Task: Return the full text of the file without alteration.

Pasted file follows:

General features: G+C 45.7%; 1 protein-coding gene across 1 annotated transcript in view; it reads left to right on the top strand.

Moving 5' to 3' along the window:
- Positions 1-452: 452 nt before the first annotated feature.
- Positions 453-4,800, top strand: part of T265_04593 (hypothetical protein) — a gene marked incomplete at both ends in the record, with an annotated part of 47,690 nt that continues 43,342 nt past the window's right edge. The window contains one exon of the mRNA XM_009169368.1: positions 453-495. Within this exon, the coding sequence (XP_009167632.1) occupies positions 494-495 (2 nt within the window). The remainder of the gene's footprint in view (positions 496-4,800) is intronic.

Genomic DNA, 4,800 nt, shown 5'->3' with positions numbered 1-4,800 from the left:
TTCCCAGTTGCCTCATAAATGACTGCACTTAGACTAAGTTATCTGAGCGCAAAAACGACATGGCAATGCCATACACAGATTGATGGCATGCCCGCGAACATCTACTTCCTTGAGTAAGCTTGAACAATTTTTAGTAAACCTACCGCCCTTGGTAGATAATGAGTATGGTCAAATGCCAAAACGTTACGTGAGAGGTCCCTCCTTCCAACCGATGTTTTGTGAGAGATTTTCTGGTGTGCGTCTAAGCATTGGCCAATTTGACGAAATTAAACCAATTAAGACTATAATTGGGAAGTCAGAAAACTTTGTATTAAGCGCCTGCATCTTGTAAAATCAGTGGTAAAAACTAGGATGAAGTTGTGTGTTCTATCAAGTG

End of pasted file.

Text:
General features: G+C 45.7%; 1 protein-coding gene across 1 annotated transcript in view; it reads left to right on the top strand.

Moving 5' to 3' along the window:
- Positions 1-452: 452 nt before the first annotated feature.
- Positions 453-4,800, top strand: part of T265_04593 (hypothetical protein) — a gene marked incomplete at both ends in the record, with an annotated part of 47,690 nt that continues 43,342 nt past the window's right edge. The window contains one exon of the mRNA XM_009169368.1: positions 453-495. Within this exon, the coding sequence (XP_009167632.1) occupies positions 494-495 (2 nt within the window). The remainder of the gene's footprint in view (positions 496-4,800) is intronic.

Genomic DNA, 4,800 nt, shown 5'->3' with positions numbered 1-4,800 from the left:
TTCCCAGTTGCCTCATAAATGACTGCACTTAGACTAAGTTATCTGAGCGCAAAAACGACATGGCAATGCCATACACAGATTGATGGCATGCCCGCGAACATCTACTTCCTTGAGTAAGCTTGAACAATTTTTAGTAAACCTACCGCCCTTGGTAGATAATGAGTATGGTCAAATGCCAAAACGTTACGTGAGAGGTCCCTCCTTCCAACCGATGTTTTGTGAGAGATTTTCTGGTGTGCGTCTAAGCATTGGCCAATTTGACGAAATTAAACCAATTAAGACTATAATTGGGAAGTCAGAAAACTTTGTATTAAGCGCCTGCATCTTGTAAAATCAGTGGTAAAAACTAGGATGAAGTTGTGTGTTCTATCAAGTG